INAUGURAL JOURNAL: Republicans Console Themselves That Nothing is Forever With AM-Inaugural
INAUGURAL JOURNAL: Republicans Console Themselves That Nothing is Forever With AM-Inaugural Rdp, Bjt
WASHINGTON (AP) _ Republicans, they’ll tell you themselves, are finding this a good week to rediscover their families, catch up on work or get out of town.
Anything, so they don’t have to watch Bill Clinton barnstorm the capital he’s about to inherit.
Looking back to the glory days is ″psychologically debilitating,″ said one. But looking ahead isn’t much fun, either, and the present is less than electrifying. Try tedious.
Not that Republicans bear the new president any ill will, or so they say. But excommunication from the power circle is nothing to celebrate.
Yes, there will be several hundred Republicans at a $75-per-person counterinaugural ball Wednesday night across the river in Alexandria, Va. But they’ll be celebrating the prospect of returning to power, not the recent unpleasantness.
″We’re not closed out forever. We’ve got another shot in 1996,″ said Tessie Wilson, coordinator of the GOP event.
Some conservatives are already angling for favor with the new Democratic administration. The Heritage Foundation last month released a paper advising Clinton on how to cut the federal bureaucracy. And feisty talk-show host John McLaughlin scheduled a reception Tuesday night for a mixture of outgoing and incoming big shots.
With an eye on future guests for his ″One-on-One″ televised interview show, McLaughlin got acceptances from five new Democratic hotshots - including two Cabinet secretaries-to-be and Clinton’s chief of staff.
The only big-name Bush Republican was trade representative Carla Hills. But spokesman Steve Tuemmler said there were ″quite a number of Republicans from Congress″ who were happy to accept the invitation to celebrate.
Rep. Henry Hyde, R-Ill., called his party’s attempts at festivity ″a little infantile″ and said his only inaugural outing would be a congressional leadership lunch with the new president immediately after the swearing-in.
Hyde, however, was pressed into service Tuesday to greet the marching band from Hillary Rodham Clinton’s high school. They hail from his suburban Chicago district.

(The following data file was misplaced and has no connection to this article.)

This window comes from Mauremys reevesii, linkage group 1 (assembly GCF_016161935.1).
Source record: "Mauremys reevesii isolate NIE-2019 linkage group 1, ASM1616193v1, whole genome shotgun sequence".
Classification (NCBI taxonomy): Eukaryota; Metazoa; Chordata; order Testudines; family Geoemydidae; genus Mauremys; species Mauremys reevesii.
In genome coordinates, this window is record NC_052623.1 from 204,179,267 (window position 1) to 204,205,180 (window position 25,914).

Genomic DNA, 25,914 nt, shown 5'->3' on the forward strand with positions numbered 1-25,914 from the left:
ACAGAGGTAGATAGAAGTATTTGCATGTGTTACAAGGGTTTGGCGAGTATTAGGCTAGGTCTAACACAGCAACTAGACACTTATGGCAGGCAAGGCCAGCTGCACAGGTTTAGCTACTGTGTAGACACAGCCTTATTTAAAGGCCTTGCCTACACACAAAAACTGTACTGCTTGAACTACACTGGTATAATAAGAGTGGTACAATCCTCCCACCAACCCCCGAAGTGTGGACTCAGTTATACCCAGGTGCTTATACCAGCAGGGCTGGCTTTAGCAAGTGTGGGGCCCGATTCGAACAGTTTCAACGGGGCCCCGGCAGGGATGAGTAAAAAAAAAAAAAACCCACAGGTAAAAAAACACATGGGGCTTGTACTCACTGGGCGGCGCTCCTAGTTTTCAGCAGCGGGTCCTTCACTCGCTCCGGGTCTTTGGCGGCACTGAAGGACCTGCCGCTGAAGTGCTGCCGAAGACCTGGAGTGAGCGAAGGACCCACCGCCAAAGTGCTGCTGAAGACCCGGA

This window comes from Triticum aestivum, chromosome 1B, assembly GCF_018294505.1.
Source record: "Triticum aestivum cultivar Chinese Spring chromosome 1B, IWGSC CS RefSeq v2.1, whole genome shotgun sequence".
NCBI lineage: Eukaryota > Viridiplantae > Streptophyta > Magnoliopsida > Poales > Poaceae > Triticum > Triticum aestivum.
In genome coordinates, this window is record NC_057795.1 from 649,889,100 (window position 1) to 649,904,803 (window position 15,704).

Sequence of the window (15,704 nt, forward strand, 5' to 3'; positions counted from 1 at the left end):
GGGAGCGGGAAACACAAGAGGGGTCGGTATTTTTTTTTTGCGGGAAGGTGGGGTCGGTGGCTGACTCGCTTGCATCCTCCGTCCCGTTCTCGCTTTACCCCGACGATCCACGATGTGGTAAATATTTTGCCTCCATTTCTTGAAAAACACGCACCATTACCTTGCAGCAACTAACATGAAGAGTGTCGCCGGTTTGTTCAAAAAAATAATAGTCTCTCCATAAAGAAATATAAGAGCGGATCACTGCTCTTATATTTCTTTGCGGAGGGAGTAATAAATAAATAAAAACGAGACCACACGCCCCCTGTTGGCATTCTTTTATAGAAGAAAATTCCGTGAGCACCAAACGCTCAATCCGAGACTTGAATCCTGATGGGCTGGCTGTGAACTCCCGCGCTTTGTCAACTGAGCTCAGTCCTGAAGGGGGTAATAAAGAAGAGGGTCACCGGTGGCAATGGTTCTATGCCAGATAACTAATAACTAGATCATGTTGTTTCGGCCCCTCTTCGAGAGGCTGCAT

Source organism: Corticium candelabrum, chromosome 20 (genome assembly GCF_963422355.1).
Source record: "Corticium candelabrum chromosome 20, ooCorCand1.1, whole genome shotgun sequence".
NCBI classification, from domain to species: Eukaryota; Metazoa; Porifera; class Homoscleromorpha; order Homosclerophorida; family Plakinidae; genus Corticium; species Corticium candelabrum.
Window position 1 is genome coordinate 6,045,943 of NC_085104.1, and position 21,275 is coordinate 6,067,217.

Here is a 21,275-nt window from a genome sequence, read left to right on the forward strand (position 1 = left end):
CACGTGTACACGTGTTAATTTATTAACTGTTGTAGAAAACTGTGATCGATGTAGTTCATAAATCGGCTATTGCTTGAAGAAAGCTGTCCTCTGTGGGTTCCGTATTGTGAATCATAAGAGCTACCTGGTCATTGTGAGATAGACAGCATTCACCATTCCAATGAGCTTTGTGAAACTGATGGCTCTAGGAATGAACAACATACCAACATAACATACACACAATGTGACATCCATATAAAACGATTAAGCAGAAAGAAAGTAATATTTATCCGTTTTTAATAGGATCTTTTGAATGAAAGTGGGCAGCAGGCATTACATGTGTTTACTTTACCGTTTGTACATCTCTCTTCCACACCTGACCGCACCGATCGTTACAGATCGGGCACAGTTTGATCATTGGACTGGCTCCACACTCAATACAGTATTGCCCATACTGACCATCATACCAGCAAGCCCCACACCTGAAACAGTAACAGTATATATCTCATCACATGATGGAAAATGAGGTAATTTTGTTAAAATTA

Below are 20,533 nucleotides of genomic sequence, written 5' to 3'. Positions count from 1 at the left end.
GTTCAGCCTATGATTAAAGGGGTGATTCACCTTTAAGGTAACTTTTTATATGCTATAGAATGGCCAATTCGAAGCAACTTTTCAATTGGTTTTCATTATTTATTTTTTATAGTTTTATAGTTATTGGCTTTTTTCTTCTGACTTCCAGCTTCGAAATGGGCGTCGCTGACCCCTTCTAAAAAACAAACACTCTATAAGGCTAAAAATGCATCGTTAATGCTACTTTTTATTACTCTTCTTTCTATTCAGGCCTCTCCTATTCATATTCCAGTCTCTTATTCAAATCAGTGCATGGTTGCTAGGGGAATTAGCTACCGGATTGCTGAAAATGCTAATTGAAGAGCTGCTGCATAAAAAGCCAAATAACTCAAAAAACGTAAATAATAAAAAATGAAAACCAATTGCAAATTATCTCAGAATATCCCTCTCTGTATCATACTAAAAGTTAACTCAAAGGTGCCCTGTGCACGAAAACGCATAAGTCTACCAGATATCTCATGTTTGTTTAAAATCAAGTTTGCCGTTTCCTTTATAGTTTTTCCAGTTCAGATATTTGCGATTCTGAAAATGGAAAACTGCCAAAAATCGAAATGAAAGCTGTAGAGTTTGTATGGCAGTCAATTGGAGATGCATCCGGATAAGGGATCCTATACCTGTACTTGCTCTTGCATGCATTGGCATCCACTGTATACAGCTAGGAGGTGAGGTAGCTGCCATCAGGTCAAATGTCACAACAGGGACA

All in a day’s constituent work, Hyde said good-naturedly, and suggested the transition to a new president was equally routine.
″This isn’t the end of the world,″ he said. ″Bush lost the election. It’s time for another team. This is what the Republicans are so interested in: term limits. We sure got them.″
For some Republicans, the pain of defeat was tempered by the intuition months ago that the Bush campaign wasn’t going well. They are ready to get on with their lives.
″I had a great four years, and four years was plenty. I didn’t yearn to keep my office for another four years or keep my parking space or mess privileges,″ said Bill Kristol, who was Vice President Dan Quayle’s chief of staff. ″You can’t live looking in the rear-view mirror, yearning for the good old days when you were in the White House. That is psychologically debilitating.″
Kristol, Hyde and others were trying to reconcile the conflicting tugs of partisanship and citizenship as they awaited the formal end of the GOP’s dozen-year reign. Most planned to watch the formal inauguration on TV.
″I hate to see the other party come into the White House,″ said Gary Bauer, a veteran of the Reagan administration. ″But the peaceful transfer of power that this country routinely does is historically significant enough that my kids ought to witness it and understand why it’s a special thing.″
William Bennett, who was education secretary and drug czar in the Reagan administration, had no such viewing plans.
By ″happy coincidence,″ he said, he was invited to address a business group in Atlanta on just the day he was trying to find a reason to be gone. He left Tuesday and wasn’t due back until Wednesday night.
Bennett’s avoidance syndrome has been full-blown since Monday, when he tuned his office radio to rock-and-roll oldies rather than follow Clinton’s televised adventures around town. ″It’s a free country,″ he said. ″I don’t have to listen to him.″